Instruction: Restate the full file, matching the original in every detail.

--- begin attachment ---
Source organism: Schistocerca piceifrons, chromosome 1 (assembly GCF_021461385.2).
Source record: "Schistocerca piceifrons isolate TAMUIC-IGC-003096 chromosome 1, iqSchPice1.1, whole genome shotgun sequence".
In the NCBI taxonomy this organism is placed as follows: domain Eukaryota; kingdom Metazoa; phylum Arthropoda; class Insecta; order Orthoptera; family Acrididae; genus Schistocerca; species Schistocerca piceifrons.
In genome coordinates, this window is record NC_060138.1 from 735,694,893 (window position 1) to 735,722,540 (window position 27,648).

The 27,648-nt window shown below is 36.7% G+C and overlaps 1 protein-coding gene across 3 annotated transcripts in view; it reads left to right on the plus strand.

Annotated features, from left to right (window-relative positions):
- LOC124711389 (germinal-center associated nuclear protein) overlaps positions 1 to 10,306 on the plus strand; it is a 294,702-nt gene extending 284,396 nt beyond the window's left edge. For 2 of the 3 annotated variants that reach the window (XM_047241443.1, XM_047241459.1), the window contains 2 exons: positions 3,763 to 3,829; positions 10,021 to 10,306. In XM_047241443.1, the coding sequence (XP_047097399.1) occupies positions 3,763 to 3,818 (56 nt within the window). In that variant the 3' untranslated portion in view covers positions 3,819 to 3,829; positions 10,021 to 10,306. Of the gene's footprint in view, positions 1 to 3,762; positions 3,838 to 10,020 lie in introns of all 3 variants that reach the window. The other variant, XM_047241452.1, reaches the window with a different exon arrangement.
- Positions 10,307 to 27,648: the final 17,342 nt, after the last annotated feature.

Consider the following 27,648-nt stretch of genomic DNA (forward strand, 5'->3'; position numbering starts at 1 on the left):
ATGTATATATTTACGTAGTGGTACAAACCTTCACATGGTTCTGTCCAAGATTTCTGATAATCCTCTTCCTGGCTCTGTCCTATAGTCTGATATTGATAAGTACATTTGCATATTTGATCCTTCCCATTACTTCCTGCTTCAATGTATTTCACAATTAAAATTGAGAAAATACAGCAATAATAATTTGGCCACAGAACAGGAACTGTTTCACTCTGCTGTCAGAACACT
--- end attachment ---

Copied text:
Source organism: Schistocerca piceifrons, chromosome 1 (assembly GCF_021461385.2).
Source record: "Schistocerca piceifrons isolate TAMUIC-IGC-003096 chromosome 1, iqSchPice1.1, whole genome shotgun sequence".
In the NCBI taxonomy this organism is placed as follows: domain Eukaryota; kingdom Metazoa; phylum Arthropoda; class Insecta; order Orthoptera; family Acrididae; genus Schistocerca; species Schistocerca piceifrons.
In genome coordinates, this window is record NC_060138.1 from 735,694,893 (window position 1) to 735,722,540 (window position 27,648).

The 27,648-nt window shown below is 36.7% G+C and overlaps 1 protein-coding gene across 3 annotated transcripts in view; it reads left to right on the plus strand.

Annotated features, from left to right (window-relative positions):
- LOC124711389 (germinal-center associated nuclear protein) overlaps positions 1 to 10,306 on the plus strand; it is a 294,702-nt gene extending 284,396 nt beyond the window's left edge. For 2 of the 3 annotated variants that reach the window (XM_047241443.1, XM_047241459.1), the window contains 2 exons: positions 3,763 to 3,829; positions 10,021 to 10,306. In XM_047241443.1, the coding sequence (XP_047097399.1) occupies positions 3,763 to 3,818 (56 nt within the window). In that variant the 3' untranslated portion in view covers positions 3,819 to 3,829; positions 10,021 to 10,306. Of the gene's footprint in view, positions 1 to 3,762; positions 3,838 to 10,020 lie in introns of all 3 variants that reach the window. The other variant, XM_047241452.1, reaches the window with a different exon arrangement.
- Positions 10,307 to 27,648: the final 17,342 nt, after the last annotated feature.

Consider the following 27,648-nt stretch of genomic DNA (forward strand, 5'->3'; position numbering starts at 1 on the left):
ATGTATATATTTACGTAGTGGTACAAACCTTCACATGGTTCTGTCCAAGATTTCTGATAATCCTCTTCCTGGCTCTGTCCTATAGTCTGATATTGATAAGTACATTTGCATATTTGATCCTTCCCATTACTTCCTGCTTCAATGTATTTCACAATTAAAATTGAGAAAATACAGCAATAATAATTTGGCCACAGAACAGGAACTGTTTCACTCTGCTGTCAGAACACT